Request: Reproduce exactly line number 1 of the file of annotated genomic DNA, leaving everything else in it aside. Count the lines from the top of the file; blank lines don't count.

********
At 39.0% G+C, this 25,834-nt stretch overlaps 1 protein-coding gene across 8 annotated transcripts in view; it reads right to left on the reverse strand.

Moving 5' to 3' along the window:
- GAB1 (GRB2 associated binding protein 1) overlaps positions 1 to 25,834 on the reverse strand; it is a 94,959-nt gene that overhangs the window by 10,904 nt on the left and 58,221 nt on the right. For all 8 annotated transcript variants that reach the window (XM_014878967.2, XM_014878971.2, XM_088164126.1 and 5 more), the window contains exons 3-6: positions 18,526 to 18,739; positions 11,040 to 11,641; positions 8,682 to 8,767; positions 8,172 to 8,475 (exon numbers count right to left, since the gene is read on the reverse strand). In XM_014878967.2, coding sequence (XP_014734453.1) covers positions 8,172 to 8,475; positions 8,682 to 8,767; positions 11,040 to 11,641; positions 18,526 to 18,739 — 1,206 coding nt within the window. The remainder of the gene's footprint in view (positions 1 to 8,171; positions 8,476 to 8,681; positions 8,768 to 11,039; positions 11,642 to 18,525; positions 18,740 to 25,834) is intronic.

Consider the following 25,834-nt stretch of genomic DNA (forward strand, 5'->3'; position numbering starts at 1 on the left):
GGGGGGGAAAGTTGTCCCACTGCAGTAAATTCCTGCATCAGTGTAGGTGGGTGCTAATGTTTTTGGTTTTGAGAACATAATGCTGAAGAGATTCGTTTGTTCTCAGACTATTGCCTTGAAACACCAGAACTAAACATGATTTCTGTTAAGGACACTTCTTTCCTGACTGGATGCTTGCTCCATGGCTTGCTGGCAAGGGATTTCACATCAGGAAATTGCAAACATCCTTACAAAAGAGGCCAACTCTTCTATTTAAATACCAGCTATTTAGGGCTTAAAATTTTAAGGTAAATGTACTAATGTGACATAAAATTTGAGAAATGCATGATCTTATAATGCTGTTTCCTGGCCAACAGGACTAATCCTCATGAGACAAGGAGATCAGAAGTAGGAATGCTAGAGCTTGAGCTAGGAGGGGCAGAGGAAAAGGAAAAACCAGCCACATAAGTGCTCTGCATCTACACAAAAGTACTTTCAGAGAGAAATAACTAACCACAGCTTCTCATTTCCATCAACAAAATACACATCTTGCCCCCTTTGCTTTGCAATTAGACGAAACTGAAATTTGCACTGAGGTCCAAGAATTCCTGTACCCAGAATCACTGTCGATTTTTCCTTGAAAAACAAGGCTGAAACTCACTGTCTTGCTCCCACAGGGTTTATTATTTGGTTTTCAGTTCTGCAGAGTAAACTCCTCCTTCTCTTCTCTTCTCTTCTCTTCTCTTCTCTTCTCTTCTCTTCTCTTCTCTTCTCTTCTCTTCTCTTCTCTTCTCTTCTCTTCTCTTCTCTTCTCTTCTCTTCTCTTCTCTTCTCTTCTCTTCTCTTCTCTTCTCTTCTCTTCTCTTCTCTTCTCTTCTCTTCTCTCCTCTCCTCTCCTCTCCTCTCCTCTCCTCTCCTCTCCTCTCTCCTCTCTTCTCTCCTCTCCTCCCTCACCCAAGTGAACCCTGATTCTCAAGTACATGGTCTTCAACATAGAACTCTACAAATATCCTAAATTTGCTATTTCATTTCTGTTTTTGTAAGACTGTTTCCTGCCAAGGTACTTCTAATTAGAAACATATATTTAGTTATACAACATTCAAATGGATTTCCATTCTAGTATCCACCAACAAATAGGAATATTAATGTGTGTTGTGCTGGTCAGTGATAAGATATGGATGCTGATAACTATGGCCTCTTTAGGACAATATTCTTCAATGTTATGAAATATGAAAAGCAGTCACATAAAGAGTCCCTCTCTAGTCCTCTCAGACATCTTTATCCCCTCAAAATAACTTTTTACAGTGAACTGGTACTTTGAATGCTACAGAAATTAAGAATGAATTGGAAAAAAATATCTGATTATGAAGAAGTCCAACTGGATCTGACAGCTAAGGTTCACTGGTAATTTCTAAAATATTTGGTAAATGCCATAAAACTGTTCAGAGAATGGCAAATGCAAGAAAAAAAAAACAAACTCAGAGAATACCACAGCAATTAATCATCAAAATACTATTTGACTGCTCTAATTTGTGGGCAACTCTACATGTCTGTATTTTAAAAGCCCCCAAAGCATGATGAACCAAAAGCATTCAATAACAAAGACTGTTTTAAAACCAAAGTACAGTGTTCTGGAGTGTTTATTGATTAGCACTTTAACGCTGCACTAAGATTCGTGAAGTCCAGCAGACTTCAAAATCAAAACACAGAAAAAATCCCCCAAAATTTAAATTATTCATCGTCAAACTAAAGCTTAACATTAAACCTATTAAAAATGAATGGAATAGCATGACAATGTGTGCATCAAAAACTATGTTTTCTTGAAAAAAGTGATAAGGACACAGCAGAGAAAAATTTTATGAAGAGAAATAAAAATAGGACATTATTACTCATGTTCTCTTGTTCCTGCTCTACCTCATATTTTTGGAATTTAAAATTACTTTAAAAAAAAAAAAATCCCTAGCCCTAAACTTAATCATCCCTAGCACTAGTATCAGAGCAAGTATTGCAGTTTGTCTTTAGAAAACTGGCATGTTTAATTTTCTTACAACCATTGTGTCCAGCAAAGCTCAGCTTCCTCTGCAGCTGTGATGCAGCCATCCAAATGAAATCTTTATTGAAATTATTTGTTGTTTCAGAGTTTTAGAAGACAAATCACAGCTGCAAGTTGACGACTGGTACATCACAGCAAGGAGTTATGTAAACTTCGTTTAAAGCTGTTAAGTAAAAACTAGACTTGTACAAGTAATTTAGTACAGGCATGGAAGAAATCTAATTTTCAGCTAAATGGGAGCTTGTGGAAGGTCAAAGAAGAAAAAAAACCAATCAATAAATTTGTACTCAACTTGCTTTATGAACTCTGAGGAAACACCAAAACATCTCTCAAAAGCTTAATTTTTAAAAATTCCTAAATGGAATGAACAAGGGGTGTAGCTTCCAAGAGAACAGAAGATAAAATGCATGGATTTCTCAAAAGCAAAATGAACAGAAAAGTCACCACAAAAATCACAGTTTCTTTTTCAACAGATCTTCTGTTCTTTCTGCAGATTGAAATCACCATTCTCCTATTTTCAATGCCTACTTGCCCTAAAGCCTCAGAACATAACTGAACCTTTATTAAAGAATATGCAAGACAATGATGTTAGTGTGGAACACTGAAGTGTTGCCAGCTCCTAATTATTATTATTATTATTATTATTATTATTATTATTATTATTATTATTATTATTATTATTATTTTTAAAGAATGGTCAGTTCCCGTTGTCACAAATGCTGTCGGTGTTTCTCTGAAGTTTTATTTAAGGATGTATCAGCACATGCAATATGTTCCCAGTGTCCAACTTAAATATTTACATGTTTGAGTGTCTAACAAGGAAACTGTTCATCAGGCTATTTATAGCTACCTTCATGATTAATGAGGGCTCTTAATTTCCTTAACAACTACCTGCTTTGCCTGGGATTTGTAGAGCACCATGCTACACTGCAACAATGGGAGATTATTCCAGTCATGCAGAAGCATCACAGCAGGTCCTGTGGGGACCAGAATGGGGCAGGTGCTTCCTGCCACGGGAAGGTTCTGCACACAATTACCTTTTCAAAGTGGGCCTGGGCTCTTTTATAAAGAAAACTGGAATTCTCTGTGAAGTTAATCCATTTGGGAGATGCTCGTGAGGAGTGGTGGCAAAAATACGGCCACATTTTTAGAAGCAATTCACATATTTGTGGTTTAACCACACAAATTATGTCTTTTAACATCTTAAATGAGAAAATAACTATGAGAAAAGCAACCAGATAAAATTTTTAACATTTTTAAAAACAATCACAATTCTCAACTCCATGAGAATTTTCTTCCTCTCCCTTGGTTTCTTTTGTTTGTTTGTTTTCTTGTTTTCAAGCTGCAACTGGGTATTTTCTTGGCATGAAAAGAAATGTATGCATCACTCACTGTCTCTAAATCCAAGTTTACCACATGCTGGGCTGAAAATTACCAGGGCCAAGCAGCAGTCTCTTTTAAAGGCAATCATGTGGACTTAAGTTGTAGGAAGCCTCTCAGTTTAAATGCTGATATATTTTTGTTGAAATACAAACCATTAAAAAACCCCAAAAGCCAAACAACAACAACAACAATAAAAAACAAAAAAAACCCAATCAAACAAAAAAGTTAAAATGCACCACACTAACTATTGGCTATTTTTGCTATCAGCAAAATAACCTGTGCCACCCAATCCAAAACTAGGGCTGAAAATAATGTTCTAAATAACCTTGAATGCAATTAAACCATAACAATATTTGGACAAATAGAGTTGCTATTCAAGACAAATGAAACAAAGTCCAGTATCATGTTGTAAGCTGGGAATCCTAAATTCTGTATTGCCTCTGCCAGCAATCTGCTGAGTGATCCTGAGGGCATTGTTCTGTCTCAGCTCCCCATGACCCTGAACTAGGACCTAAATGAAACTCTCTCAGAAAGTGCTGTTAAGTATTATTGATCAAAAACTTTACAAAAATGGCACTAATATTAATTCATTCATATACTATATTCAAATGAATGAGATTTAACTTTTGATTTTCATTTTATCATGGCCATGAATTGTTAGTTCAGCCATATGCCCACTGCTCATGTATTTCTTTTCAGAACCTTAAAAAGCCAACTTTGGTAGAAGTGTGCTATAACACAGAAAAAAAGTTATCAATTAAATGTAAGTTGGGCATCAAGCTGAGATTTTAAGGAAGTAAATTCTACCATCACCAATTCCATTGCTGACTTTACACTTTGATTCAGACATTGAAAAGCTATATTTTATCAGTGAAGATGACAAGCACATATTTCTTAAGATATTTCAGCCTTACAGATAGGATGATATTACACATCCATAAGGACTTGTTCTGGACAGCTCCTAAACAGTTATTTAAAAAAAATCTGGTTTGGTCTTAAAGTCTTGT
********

At 39.0% G+C, this 25,834-nt stretch overlaps 1 protein-coding gene across 8 annotated transcripts in view; it reads right to left on the reverse strand.